Created: 2011-07-07 14:30
Updated: 2016-11-15 08:54

If you've only ever played family board games such as Scrabble and Monopoly, you've missed out on a whole world of geeky goodness. There is an entire subculture dedicated to fiendishly complex strategy games that are a ton of fun to play and also serve as a great way to exercise the same sort of logic and reasoning that you need to use to write good software. Every time I play one of these games, I think about what it must take to actually design them and usually end up with a headache.

For this exercise, you'll be taking inspiration from a pair of board games, "Ticket to Ride" and "Steam", and then working to come up with a game engine that is inspired by them. Please start by watching the following two videos so that you can understand what the games are about.

The guidelines below describe what you're expected to do for this assignment.

  • Your goal is to first come up with a set of rules for a train game inspired by Steam and/or Ticket to Ride, but without directly copying the ideas of those games. Once you have those rules figured out, you are expected to build a game engine that enforces the rules and could be used to build a playable game without too much effort.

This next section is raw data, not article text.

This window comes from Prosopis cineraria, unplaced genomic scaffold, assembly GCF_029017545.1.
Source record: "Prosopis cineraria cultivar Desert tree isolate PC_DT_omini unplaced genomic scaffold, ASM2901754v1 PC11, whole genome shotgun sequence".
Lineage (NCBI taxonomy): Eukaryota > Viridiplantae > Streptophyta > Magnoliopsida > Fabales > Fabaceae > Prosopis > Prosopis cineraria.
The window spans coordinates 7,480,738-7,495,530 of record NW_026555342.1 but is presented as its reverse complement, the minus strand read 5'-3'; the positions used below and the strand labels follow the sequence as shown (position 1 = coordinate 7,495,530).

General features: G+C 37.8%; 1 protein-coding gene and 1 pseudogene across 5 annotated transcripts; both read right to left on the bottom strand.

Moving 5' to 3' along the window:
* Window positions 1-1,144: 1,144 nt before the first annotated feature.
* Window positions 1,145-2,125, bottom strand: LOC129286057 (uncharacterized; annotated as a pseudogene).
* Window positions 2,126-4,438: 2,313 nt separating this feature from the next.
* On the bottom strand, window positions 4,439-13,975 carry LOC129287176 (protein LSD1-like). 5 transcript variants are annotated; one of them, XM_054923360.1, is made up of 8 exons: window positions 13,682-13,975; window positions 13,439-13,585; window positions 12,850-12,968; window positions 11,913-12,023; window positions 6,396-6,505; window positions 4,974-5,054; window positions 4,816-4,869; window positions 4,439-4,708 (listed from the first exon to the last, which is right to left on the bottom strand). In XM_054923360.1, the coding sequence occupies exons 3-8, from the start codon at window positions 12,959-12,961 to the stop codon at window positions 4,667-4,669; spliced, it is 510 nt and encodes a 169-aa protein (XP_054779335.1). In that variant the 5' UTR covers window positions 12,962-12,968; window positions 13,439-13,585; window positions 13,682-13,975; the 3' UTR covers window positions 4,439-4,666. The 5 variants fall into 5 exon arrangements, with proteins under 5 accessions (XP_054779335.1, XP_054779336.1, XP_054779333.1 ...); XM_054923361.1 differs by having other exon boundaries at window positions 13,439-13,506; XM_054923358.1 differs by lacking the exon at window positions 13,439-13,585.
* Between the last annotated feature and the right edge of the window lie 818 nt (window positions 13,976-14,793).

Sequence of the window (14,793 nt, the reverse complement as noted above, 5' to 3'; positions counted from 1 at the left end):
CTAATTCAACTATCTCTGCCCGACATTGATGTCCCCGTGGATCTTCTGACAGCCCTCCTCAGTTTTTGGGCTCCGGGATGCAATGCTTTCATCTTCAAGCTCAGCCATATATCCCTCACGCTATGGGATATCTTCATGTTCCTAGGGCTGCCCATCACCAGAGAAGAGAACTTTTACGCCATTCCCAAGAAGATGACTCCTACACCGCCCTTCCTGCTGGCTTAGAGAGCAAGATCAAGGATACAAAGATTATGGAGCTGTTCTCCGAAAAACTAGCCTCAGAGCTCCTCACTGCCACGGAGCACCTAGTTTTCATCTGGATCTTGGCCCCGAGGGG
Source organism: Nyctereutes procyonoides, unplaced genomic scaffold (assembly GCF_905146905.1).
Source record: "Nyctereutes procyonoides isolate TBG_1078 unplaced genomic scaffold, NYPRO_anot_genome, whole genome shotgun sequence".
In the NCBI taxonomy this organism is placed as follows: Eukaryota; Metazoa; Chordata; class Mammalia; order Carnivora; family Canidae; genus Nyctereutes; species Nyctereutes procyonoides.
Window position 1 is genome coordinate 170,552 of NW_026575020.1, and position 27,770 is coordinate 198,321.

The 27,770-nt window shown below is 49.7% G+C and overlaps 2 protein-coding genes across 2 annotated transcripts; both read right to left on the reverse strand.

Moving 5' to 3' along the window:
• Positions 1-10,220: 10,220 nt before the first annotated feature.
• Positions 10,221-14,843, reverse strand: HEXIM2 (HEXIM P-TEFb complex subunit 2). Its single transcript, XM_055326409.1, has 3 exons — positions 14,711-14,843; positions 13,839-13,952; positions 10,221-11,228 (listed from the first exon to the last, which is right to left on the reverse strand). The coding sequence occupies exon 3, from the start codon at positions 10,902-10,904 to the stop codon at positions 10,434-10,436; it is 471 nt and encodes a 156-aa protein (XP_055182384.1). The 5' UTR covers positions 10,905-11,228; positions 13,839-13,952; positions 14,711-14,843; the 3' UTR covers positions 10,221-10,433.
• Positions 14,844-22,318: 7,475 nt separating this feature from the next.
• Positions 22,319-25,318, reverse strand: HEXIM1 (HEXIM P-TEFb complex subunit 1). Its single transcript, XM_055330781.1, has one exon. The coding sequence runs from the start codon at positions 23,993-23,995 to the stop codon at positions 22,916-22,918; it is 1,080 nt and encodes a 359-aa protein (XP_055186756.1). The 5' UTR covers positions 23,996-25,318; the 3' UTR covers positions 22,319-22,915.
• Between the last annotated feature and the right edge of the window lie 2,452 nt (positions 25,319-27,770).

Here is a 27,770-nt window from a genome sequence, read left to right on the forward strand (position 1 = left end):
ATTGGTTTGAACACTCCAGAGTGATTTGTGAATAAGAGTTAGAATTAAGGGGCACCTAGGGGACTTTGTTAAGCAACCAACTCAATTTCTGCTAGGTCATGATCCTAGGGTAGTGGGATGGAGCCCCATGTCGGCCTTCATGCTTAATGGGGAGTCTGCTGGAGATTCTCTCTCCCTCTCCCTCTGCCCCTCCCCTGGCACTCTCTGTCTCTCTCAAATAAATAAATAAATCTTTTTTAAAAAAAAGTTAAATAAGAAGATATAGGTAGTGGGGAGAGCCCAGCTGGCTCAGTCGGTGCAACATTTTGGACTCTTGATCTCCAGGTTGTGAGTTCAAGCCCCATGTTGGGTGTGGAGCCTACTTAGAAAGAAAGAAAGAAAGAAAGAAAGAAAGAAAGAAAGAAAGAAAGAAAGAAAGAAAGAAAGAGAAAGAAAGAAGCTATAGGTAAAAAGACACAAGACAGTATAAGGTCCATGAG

• You are not expected to build a fully functional game complete with a full event loop and user interface, but you should have examples that are detailed enough to show how such a game could be built on top of your engine. For example, you could create a script that runs on the command line simulating a few player actions and then outputting the state of any relevant domain models.

  • Both Steam and Ticket to Ride have some core concepts in common: Connections between cities, ownership of those connections, and resources you need to collect in order to build those connections. The game rules you come up with should incorporate all of those basic concepts.

  • Each game also has some special elements to it that add additional layers of complexity or special cases on top of the core concepts. The game rules you create should have at least a few of these special elements to keep things interesting.

  • You can and should discuss this problem with other students in the session. While each student is expected to do a non-trivial amount of modeling for this assignment, and we expect that no two students will have identical rulesets to work on, there is a good deal of overlap in the overall design of games like this as well as in some of the implementation code for various core structures (such as a deck of cards). You are encouraged to share code with one another as much as you'd like, as long as you have a large enough non-trivial portion of your program that is your own work.

  • This is the challenge problem for this session, so don't worry if it seems complex. It is as much about requirements discovery and product development as it is about writing functional code. Be sure to ask questions as they come up, and simplify the problem as needed to get to a point that you feel you can work on it. If you get stuck, just let us know and we'll help you out.

Cookies help us deliver our services. By using our services, you agree to our use of cookies Learn more